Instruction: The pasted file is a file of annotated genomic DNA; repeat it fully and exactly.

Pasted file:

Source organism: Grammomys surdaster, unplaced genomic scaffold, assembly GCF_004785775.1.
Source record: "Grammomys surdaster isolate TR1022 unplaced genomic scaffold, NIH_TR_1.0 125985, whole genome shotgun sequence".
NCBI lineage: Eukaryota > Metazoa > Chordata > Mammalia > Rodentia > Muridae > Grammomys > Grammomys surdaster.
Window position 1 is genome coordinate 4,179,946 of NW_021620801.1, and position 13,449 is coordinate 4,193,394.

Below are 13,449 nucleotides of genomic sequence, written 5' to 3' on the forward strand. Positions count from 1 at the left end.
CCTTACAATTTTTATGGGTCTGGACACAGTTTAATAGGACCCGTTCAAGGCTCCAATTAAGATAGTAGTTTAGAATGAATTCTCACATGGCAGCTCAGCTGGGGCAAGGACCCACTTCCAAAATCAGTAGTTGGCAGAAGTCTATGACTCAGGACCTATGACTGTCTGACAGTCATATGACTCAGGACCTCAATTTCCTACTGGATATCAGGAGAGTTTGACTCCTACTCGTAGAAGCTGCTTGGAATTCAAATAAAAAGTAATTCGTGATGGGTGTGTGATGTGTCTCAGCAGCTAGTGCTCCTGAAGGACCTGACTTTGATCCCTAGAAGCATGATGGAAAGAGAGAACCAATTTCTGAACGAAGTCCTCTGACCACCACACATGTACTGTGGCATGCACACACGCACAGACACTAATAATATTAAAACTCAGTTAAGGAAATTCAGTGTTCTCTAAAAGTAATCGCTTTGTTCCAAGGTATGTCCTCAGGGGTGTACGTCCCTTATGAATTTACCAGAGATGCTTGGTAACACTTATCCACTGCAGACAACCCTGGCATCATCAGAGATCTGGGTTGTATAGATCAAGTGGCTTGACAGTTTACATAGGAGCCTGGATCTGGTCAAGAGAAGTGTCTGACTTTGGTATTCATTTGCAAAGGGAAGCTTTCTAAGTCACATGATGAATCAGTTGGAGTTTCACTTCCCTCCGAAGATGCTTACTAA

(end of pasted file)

Source organism: Grammomys surdaster, unplaced genomic scaffold, assembly GCF_004785775.1.
Source record: "Grammomys surdaster isolate TR1022 unplaced genomic scaffold, NIH_TR_1.0 125985, whole genome shotgun sequence".
NCBI lineage: Eukaryota > Metazoa > Chordata > Mammalia > Rodentia > Muridae > Grammomys > Grammomys surdaster.
Window position 1 is genome coordinate 4,179,946 of NW_021620801.1, and position 13,449 is coordinate 4,193,394.

Below are 13,449 nucleotides of genomic sequence, written 5' to 3' on the forward strand. Positions count from 1 at the left end.
CCTTACAATTTTTATGGGTCTGGACACAGTTTAATAGGACCCGTTCAAGGCTCCAATTAAGATAGTAGTTTAGAATGAATTCTCACATGGCAGCTCAGCTGGGGCAAGGACCCACTTCCAAAATCAGTAGTTGGCAGAAGTCTATGACTCAGGACCTATGACTGTCTGACAGTCATATGACTCAGGACCTCAATTTCCTACTGGATATCAGGAGAGTTTGACTCCTACTCGTAGAAGCTGCTTGGAATTCAAATAAAAAGTAATTCGTGATGGGTGTGTGATGTGTCTCAGCAGCTAGTGCTCCTGAAGGACCTGACTTTGATCCCTAGAAGCATGATGGAAAGAGAGAACCAATTTCTGAACGAAGTCCTCTGACCACCACACATGTACTGTGGCATGCACACACGCACAGACACTAATAATATTAAAACTCAGTTAAGGAAATTCAGTGTTCTCTAAAAGTAATCGCTTTGTTCCAAGGTATGTCCTCAGGGGTGTACGTCCCTTATGAATTTACCAGAGATGCTTGGTAACACTTATCCACTGCAGACAACCCTGGCATCATCAGAGATCTGGGTTGTATAGATCAAGTGGCTTGACAGTTTACATAGGAGCCTGGATCTGGTCAAGAGAAGTGTCTGACTTTGGTATTCATTTGCAAAGGGAAGCTTTCTAAGTCACATGATGAATCAGTTGGAGTTTCACTTCCCTCCGAAGATGCTTACTAA